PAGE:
Charisma / crystal

After they prayed, the place where they were meeting was shaken. And they were all filled with the Holy Spirit and spoke the word of God boldly.

An interesting aspect of the catholic church that I’m not so familiar with is touched on by this passage … the charismastic renewel movement. It began in the late 60s at universities like Notre Dame – a kind of catholic penticostalism that emphasizes the charisms of the holy spirit.

At the present time in the Catholic Church, these “charismatic” gifts are usually experienced in the context of a prayer meeting … Most of the meeting consists of praising God with spontaneous prayers and with singing. These periods of prayer will be punctuated by scripture reading, sharing, and prayers for the particular needs of individuals. During the meeting the charisms will be exercised, although they do not always play a part. The typical meeting follows St. Paul’s directive: “When you assemble, one has a psalm, another an instruction, a revelation, a tongue, or interpretation. Everything should be done for building up.” [1 Cor 14:26]
– The Catholic Experience of Renewal, Fr. Thomas Foster, S.J – link

While a couple of Popes have embraced the movement, the church wants it clear that discernment is important and that one should not “seek the gifts of the Giver and not the Giver of the gifts.”

I’m not sure how I feel about all of this. It’s confusing … does the holy spirit dwell within us all the time? If so, why does it seem like we are filled with it sometimes, and not others? Why do some people have charisms and others don’t? Why can I believe (mostly) in the passage from Acts in which the apostles are “filled with the spirit” yet not only doubt that people nowdays can have the same experience, but find the idea kind of weird?


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6 responses

  1. I attended a Catholic Charismatic prayer group for a few months back in the 1980s. I never got myself tongue-worthy though. An interesting little group. Women hold the authority for discerning the spirit. Which turns the Catholic business-as-usual upside down. No wonder the Vatican embraces it while being just a tad nervous.The love the Giver not the Gifts thing is solid Catholic — and I might say good wisdom. Its why we have to weather Dark Nights of the Soul every once in a while. Paul’s thorn in the flesh relates to this and the author of Cloud of Unknowing also speaks of it. So it isn’t just about the charismatic movement.The charismatic movement seems to hang on the noisy gifts. There’s also the gift of contemplation. A gift the Catholic church and the Quakers seem to share.

  2. Hi David :-).I think my feelings about pentacostalism and “gifts” are colored by an experience I had as a teenager. I had a friend who was a born again christian (I was an atheist), who took me to a traveling prayer meeting under a tent, where the preacher “slayed” people with the holy spirit, and they then spoke in tongues. I found it seriously creepy 🙂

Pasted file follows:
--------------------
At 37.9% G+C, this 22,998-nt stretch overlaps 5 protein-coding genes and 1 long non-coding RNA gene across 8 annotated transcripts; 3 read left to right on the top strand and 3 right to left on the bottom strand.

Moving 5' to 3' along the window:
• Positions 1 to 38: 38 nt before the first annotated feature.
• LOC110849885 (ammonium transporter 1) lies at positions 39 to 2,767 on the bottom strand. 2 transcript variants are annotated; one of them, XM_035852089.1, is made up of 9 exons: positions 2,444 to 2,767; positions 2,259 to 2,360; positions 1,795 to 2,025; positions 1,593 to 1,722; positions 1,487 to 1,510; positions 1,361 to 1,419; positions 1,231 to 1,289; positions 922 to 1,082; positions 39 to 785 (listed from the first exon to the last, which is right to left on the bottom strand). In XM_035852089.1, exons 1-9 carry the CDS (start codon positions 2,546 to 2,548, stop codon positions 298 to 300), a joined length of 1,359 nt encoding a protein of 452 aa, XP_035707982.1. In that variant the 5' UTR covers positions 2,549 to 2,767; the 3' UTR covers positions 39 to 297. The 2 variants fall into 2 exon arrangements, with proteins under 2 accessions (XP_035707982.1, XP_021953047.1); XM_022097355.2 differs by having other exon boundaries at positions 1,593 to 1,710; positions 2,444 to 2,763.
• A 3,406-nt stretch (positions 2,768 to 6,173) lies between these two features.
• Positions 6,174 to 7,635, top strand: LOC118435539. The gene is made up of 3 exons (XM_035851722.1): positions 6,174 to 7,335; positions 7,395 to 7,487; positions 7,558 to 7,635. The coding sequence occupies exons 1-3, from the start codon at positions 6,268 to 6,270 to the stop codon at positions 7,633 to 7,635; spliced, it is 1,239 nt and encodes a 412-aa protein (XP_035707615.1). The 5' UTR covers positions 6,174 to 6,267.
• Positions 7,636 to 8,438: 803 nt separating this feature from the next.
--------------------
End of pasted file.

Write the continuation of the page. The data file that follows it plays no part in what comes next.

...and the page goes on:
3. Yes, yes! I attended large charismatic meetings at Georgetown and Catholic U in 1974.Much like a Quaker meeting: no apparent leaders; everyone sitting in a circle– about six rows deep.Silence, then someone rose, gave a sober witness of what God had done in his/her life; more silence. Someone started sort of humming: ummmm; someone else took it up in a harmonic key, several keys, all in harmony: it was beautiful.Meanwhile I had had considerable experience with Methodist charismatics, especially a bunch of preachers. One of them said that he was reported to speak in tonques, but the D.S. said he could hardly speak English.I didn’t find them very enticing, although one was my best friend, and practically role model at the time.Joe was a traveler; he had gone to Columbia with a Jesuit from Notre Dame (was it Father McHugh, or something like that). They had started a pentecostal revival down there.Today a large minority of the Latin American population are Pentecostals.As far as I’m concerned, they are a perfectly legitimate expression of the church. The movement began early in the 20th century among the lower ‘classes’, like most denominations have. It was in or near CA as I recall.It has gradually spread for the last century into a lot of denominations. Today there are Catholic, Episcopal, Quaker?, Presbyterian, Lutheran charismatics as well as a number of pentecostal oriented denominations. They are our Christian siblings.

  4. Correction: the priest was Francis McNutt, and I find reference to him in this article about the The Catholic Charismatic Renewal.

  5. Hi Larry – thanks for the info. It’s strange, but I don’t remember anything about the renewal movement when I was going to church. I don’t know if that’s because my church didn’t have a group or if I just wasn’t paying attention.

  6. Hello all (and thanks for your message Crystal)I am around, even if inactive here…..I am still much involved in a course I am doing which gives me no time for blogging and other civilised pursuits. Look forward to returning to some kind of calm and free time in the next couple of months.

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